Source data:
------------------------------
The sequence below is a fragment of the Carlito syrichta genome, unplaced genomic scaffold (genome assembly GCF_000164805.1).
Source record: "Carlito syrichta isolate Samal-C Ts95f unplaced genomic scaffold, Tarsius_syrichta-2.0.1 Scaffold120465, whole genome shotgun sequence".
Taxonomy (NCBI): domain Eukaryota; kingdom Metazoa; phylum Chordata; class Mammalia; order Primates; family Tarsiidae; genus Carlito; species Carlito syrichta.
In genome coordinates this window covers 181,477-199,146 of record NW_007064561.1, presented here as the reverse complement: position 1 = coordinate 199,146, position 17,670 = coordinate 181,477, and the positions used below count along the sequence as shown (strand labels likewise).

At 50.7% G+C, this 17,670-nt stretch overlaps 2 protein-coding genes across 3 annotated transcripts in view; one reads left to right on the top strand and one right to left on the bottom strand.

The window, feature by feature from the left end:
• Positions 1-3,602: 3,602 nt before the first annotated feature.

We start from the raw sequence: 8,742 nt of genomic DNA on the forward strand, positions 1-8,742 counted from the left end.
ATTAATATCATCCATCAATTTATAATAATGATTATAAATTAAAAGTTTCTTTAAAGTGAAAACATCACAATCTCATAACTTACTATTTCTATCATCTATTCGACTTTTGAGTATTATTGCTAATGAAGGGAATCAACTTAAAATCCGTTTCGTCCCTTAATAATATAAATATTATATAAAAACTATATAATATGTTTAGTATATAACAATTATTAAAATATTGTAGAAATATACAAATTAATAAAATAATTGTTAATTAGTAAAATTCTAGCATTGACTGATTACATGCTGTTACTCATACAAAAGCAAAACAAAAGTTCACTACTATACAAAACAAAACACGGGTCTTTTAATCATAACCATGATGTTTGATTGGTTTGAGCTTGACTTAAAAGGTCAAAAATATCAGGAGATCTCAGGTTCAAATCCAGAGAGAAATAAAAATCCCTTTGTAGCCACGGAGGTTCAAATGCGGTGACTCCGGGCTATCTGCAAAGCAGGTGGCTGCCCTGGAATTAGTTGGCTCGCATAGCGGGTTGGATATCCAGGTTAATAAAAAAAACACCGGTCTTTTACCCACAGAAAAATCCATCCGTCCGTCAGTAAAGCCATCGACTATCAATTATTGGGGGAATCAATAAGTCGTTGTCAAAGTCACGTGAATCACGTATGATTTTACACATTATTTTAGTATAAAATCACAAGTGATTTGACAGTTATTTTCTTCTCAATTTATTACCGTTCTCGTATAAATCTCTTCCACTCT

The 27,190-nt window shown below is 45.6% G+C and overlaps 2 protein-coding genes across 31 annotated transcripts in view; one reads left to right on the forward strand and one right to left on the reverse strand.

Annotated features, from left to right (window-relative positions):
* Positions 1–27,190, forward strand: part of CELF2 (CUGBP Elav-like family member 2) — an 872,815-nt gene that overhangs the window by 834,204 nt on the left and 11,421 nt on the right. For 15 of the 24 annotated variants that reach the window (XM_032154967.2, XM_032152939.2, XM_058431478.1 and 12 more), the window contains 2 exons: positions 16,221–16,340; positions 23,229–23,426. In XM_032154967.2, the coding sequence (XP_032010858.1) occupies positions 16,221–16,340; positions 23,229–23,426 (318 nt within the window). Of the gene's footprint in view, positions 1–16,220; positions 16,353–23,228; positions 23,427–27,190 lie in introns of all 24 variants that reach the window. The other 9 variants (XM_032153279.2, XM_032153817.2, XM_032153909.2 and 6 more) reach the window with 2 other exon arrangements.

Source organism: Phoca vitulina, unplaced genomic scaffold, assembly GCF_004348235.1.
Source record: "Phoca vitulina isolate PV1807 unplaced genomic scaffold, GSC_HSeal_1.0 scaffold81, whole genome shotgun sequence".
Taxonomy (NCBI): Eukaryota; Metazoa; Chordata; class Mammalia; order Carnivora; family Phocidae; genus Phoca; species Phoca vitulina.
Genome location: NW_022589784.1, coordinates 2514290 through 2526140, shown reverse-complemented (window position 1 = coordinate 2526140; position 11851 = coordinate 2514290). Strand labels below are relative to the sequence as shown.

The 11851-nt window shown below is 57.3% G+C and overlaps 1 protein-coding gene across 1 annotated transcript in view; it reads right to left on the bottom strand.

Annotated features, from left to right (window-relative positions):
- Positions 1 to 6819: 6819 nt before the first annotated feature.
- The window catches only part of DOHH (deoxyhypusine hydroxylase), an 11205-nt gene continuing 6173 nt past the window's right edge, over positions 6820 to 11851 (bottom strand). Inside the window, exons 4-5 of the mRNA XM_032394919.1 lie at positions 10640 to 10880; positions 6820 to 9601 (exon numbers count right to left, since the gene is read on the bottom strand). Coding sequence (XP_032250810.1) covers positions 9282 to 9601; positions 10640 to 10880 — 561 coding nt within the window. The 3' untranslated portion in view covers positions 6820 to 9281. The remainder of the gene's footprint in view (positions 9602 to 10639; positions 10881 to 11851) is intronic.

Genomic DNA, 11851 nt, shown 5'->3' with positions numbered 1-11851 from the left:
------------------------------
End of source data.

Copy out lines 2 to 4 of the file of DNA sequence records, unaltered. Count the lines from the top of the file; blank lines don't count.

Source record: "Carlito syrichta isolate Samal-C Ts95f unplaced genomic scaffold, Tarsius_syrichta-2.0.1 Scaffold120465, whole genome shotgun sequence".
Taxonomy (NCBI): domain Eukaryota; kingdom Metazoa; phylum Chordata; class Mammalia; order Primates; family Tarsiidae; genus Carlito; species Carlito syrichta.
In genome coordinates this window covers 181,477-199,146 of record NW_007064561.1, presented here as the reverse complement: position 1 = coordinate 199,146, position 17,670 = coordinate 181,477, and the positions used below count along the sequence as shown (strand labels likewise).